When you can use the lightning it is better than cannon

NAPOLEON BONAPARTE (1769-1821)

Lightning

Early Conductors


Benjamin Franklin supposedly invented the lightning conductor by attaching a key to a kite-string during a thunderstorm. The next two people who tried the same trick were both killed. 
 
Franklin’s lightning conductor met with initial resistance because of the fear that it would actually attract lightning. Many people preferred to grow samphire in their guttering, as this was believed to ward off lightning. Rock samphire grows on cliffs and is edible; it used to be harvested by suspending children off the side of the cliff with ropes tied round their ankles. The practice is mentioned in King Lear.

Bolts Of Lightning


Lightning is electricity with a power of up to 30 million volts reaching a temperature of 30,000C, five times hotter than the surface of the sun. A bolt of lightning travels at speeds of up to 100,000,000 feet per second, or 72,000,000 mph. It strikes the Earth more than 17,000,000 times every day, or about 200 times a second, killing about 400 Americans and injuring 1,000 annually. In Britain, between three and six people are killed each year.
 
Human beings are struck by lightning ten times more often than they ought to be under the laws of chance. Men are six times more likely to be struck than women. It is dangerous to stand under any kind of tree during a storm, but oaks are the riskiest, followed by poplars and Scots pines.
 
Lightning does strike twice in the same place. In fact, it’s more likely to than not. Electricity always follows the path of least resistance.
 
Martin Luther was a law student at Erfurt University when a bolt of lightning struck him. Believing this to be a sign from God he swore to become a monk, which he did, two weeks later.

 

A bolt of lightning struck a football pitch during a match and killed an entire team, leaving the other team completely unharmed.

The poet Percy Bysshe Shelley, who hated cats, once tied one to a kite in a thunderstorm to try and electrocute it.

Avoiding a Strike


If you are about to be struck by lightning you'll feel the hairs on your body charging, hear a crackle or fizz, and smell the ions being transferred from the ground. If you recognise these signs, crouch down into a ball, feet together, with your head down to your knees and hands clasped behind your head.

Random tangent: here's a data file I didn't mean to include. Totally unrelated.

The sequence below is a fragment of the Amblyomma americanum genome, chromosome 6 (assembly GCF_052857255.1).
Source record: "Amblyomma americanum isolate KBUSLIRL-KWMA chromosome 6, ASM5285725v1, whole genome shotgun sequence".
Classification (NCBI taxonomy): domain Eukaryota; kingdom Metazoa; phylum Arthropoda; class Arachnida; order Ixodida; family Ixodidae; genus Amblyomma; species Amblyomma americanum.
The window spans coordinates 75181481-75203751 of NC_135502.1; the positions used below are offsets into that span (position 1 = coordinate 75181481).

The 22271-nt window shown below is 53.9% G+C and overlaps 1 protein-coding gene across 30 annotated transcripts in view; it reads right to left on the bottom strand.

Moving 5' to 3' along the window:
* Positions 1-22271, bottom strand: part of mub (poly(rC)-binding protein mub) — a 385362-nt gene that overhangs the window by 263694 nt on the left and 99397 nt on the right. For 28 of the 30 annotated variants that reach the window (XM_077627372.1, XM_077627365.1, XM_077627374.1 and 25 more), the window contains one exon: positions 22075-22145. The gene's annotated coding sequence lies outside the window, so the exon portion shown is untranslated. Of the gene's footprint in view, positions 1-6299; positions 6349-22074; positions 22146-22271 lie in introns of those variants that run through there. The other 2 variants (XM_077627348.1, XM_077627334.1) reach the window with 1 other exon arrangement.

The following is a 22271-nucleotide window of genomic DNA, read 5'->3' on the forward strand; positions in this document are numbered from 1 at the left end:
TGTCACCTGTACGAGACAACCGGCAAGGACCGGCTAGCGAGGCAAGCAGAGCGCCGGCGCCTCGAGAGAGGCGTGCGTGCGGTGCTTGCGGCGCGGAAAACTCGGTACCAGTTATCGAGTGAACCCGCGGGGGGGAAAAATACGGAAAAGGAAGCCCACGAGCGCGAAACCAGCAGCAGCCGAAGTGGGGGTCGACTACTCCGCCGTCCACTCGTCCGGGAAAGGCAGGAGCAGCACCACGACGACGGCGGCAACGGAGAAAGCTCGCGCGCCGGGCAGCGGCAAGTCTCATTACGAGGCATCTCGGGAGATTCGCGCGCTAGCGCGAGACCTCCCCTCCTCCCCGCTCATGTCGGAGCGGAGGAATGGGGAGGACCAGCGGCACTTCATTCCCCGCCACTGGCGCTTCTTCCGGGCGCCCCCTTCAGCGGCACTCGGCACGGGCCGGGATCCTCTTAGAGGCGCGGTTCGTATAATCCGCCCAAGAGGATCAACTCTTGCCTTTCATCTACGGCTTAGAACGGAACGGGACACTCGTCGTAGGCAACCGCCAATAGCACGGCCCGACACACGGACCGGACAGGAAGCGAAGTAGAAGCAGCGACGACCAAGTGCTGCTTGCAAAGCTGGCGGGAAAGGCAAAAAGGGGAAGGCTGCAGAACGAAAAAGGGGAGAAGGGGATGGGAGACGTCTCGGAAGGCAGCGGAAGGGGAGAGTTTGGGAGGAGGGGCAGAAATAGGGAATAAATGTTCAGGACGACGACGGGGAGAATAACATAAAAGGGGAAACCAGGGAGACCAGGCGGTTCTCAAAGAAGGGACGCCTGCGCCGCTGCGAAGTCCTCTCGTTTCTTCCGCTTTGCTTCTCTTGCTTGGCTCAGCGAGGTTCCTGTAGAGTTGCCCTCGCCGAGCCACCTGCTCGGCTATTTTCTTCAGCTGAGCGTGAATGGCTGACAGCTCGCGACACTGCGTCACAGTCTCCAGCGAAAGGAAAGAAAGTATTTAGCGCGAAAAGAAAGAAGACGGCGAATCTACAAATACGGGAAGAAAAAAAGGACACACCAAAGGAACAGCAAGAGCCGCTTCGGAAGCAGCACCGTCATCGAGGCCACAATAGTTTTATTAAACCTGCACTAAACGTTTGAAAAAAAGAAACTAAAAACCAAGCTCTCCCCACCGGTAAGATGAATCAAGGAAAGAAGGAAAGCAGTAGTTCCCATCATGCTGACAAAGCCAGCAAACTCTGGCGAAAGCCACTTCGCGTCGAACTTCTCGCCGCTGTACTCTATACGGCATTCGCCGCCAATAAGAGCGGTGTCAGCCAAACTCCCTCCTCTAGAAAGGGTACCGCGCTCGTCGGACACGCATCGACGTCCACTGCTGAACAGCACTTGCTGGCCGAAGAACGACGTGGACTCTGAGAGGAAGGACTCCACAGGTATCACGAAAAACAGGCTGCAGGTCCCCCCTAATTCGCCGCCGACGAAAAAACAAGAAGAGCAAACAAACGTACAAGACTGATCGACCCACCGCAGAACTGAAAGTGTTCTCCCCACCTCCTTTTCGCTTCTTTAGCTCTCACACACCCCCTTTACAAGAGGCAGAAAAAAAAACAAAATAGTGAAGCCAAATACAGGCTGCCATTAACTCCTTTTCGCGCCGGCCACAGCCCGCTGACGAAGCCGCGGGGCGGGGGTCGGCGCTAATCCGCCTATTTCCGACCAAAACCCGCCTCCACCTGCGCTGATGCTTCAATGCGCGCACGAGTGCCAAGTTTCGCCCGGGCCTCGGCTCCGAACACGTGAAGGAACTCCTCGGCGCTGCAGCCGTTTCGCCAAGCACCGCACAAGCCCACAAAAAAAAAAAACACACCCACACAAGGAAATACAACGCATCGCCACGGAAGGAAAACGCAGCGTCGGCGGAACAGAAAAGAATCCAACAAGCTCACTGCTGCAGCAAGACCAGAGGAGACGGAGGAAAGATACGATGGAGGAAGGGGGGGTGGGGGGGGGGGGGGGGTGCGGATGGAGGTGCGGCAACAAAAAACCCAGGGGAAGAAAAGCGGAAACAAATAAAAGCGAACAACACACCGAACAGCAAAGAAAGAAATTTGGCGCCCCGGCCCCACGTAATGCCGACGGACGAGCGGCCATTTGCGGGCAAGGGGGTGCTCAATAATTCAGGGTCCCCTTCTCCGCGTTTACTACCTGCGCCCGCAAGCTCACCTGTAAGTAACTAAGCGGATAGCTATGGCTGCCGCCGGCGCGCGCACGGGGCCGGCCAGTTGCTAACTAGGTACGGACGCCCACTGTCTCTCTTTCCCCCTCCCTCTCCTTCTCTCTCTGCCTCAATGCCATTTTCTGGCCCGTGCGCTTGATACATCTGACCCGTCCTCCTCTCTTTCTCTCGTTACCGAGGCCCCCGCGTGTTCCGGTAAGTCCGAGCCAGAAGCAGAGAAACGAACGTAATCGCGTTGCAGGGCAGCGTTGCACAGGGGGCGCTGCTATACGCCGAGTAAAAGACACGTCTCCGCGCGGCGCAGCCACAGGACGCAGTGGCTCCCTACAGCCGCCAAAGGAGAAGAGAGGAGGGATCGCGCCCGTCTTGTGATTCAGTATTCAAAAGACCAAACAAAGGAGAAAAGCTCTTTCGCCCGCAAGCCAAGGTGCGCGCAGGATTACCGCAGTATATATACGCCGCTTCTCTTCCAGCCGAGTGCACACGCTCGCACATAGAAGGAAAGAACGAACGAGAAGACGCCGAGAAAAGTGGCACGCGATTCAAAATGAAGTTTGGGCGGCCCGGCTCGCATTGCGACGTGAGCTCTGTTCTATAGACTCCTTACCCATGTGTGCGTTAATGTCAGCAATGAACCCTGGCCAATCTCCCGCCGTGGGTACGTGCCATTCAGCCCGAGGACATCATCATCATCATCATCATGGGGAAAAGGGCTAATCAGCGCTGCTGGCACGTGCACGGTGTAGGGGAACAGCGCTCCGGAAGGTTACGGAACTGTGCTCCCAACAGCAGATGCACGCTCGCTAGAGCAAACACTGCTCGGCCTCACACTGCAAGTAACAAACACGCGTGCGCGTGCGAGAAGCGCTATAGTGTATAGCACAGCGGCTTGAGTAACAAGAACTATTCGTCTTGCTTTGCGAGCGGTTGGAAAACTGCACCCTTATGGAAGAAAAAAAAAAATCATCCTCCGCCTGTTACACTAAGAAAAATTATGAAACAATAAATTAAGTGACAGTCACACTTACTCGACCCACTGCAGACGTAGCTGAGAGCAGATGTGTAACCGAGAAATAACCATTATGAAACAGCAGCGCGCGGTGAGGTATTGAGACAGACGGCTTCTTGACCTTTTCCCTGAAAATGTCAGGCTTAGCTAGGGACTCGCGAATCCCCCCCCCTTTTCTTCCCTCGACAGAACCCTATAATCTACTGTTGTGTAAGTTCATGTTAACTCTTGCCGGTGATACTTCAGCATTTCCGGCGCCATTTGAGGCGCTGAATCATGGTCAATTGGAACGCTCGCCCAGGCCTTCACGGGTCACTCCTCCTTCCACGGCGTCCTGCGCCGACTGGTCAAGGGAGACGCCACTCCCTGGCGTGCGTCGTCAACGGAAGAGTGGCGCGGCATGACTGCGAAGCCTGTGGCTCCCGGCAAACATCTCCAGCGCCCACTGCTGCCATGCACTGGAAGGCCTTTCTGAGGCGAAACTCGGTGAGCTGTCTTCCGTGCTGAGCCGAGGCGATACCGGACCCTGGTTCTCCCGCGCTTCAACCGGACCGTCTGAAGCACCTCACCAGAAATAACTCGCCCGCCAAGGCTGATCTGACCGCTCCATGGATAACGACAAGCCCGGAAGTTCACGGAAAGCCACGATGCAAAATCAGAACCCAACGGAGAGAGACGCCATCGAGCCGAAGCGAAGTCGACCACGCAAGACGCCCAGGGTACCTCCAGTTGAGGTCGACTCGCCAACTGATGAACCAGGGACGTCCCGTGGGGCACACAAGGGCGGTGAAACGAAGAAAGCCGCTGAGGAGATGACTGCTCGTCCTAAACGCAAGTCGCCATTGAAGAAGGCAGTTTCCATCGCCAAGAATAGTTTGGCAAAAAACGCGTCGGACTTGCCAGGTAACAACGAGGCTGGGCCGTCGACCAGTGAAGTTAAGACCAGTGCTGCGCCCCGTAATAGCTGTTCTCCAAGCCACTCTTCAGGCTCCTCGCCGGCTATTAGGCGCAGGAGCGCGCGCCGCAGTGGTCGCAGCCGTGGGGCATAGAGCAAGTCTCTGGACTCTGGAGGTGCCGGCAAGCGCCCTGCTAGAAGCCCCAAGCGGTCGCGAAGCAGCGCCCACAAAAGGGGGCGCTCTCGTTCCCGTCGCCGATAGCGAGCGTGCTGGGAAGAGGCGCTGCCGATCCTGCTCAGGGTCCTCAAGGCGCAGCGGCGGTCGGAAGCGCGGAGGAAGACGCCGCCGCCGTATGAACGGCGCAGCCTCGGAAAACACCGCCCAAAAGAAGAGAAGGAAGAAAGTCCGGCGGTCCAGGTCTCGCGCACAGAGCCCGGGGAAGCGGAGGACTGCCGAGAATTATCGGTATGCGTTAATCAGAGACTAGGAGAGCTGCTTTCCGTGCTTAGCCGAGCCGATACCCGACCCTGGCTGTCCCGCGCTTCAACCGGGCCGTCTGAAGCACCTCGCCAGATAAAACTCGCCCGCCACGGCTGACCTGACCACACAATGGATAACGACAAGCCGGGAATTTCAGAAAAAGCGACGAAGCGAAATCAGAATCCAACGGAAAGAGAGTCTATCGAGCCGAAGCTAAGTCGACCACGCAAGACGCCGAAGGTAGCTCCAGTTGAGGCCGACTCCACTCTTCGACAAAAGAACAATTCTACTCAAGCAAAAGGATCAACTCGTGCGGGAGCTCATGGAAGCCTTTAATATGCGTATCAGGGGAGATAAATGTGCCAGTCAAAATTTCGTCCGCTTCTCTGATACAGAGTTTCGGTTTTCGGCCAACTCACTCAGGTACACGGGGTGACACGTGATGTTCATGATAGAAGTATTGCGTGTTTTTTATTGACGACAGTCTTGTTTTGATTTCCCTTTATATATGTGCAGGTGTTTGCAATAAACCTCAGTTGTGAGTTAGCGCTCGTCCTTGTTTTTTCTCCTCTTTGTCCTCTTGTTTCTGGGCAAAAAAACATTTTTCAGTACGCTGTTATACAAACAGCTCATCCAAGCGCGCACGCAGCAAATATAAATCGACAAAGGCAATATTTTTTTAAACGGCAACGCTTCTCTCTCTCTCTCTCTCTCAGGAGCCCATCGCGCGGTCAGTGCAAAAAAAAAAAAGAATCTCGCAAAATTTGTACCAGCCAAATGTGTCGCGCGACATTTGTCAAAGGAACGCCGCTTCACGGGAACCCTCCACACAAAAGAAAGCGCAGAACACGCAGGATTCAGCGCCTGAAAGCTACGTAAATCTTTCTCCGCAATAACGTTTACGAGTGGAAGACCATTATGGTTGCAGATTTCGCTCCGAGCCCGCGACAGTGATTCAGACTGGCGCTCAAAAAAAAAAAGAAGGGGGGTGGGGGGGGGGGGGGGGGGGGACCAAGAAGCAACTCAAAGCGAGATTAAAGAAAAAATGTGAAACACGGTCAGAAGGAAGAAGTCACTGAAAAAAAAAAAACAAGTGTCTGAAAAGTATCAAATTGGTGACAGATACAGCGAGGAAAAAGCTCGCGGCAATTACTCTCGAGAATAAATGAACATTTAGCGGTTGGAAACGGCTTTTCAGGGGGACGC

Lightning travels over a mile to get to earth and will not be materially affected by small metal objects like earrings or wired bras (although you might get burns from the superheated metal). Don't stand under a tree: if it is hit, the sap boils and the tree effectively explodes, sending splinters of wood everywhere.
 
Death only occurs in 30% of lightning strike cases, but the safest thing you can do is to get into your car, which acts as a Faraday cage; the charge always stays on the outside surface of the cage.  Proper Faraday cages block out all electro-magnetic radiation, including mobile phone signals. 

A single bolt of lightning contains enough energy to cook 4,000 pieces of toast.

RANDALL JARRELL (1914-65)

A poet is a man who manages, in a lifetime of standing out in thunderstorms, to be struck by lightning five or six times.

A Mysterious Phenomenon  


We don’t really understand how lightning works. It results from a build up of static electricity in clouds, but it is not known what causes this to happen. Measurements of this electric field from planes and balloons appear to show that the field is too small to initiate lightning – about a tenth of what theoretical models say it should be.
 
It’s true that taller objects attract lightning, but it’s a mystery how it chooses them. It's only attracted to a tall object from a limited distance away, known as the ‘radius of attraction’. For a man with an umbrella, the radius of attraction is seven metres – nothing in comparison with the three kilometres the lightning has to travel from the cloud.
 
 

Bells in a Storm


In Europe until the late 18th century, it was thought that bell-ringing dispersed lightning, and many church bells bore the inscription fulgura frango ('I break the lightning'). When there was a storm, campanologists would head for the nearest bell tower - which was usually the highest point in town and, to modern eyes, the very worst place to be. And it was: in France alone between 1753 and 1786 (when the custom was outlawed) 103 bell-ringers were struck by lightning and killed.

In 18th century Paris, it was fashionable to wear hats and umbrellas with lightning rods attached (see below).

In the USA, you are 30 times more likely to be killed by a bolt of lightning than by a shark.

Barack means ‘flash of lightning’ in Hebrew.